Make a difference by joining TRC-DS
People with Down syndrome can help find treatments, and one day a cure, for Alzheimer’s disease.
Researchers want to deliver the most promising Alzheimer’s treatments to people with Down syndrome, but they cannot do it alone.
Because people with Down syndrome have the same brain changes as those with Alzheimer’s disease, they are at very high risk for Alzheimer’s disease dementia and are an important population to consider as we develop therapies for Alzheimer’s research.
Who is eligible?
TRC-DS seeks at least 120 people with Down syndrome as volunteers.
Who is Eligible?
Healthy adults between the ages of 35 and 55 with Down syndrome
People interested in supporting clinical research
People who will visit their nearest research center once every 16 months for physical exams like blood pressure checks and blood draws, memory skills tests, and brain scans to measure changes in their brain health and function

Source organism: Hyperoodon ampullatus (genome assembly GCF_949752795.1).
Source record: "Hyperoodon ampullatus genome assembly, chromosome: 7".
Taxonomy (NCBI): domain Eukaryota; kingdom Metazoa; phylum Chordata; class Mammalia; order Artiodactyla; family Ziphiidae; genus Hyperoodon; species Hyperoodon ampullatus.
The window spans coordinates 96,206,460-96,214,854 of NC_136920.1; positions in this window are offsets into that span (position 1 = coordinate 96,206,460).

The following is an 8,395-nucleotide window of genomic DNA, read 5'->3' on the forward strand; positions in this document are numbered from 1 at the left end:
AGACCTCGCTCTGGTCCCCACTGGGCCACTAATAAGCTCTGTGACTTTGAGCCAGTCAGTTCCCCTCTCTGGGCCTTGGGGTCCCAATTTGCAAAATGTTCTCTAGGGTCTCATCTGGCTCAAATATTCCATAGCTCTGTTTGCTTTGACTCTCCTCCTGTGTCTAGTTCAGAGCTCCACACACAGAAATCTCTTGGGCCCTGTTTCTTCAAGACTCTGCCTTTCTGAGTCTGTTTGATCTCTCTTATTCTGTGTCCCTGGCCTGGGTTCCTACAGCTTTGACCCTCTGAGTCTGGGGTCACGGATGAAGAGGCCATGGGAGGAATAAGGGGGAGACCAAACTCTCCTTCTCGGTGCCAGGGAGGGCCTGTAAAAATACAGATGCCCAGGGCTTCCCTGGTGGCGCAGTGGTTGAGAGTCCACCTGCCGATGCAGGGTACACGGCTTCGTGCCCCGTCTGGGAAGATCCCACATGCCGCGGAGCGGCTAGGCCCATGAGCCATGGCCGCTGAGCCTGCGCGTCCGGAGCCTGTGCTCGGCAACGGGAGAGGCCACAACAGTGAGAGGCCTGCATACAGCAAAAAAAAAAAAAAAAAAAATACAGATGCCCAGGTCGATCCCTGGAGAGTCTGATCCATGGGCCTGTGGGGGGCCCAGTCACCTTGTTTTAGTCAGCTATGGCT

Why Down Syndrome?
Interested volunteers should contact their nearest TRC-DS research location
How it works
People with Down syndrome can make a difference in Alzheimer’s research.
The in-person evaluation consists of a physical exam, medical tests (such as a blood draw and brain imaging scans), and memory skills assessments to measure initial brain health and function.
Once evaluated and deemed eligible, volunteers enroll in TRC-DS where they continue in-person visits once every 16 months until deemed eligible for an enrolling Alzheimer’s disease clinical trial.
TRC-DS is funded by the National Institutes of Health’s INCLUDE (INvestigation of Co-occurring conditions across the Lifespan to Understand Down syndromE) initiative, in partnership with ACTC-DS and ABC-DS.
The project is led by:
Michael Rafii MD, PhD
Principal Investigator of the NIH-funded Alzheimer’s Clinical Trial Consortium - Down Syndrome (ACTC-DS)
Associate Professor of Clinical Neurology at the University of Southern California’s Keck School of Medicine.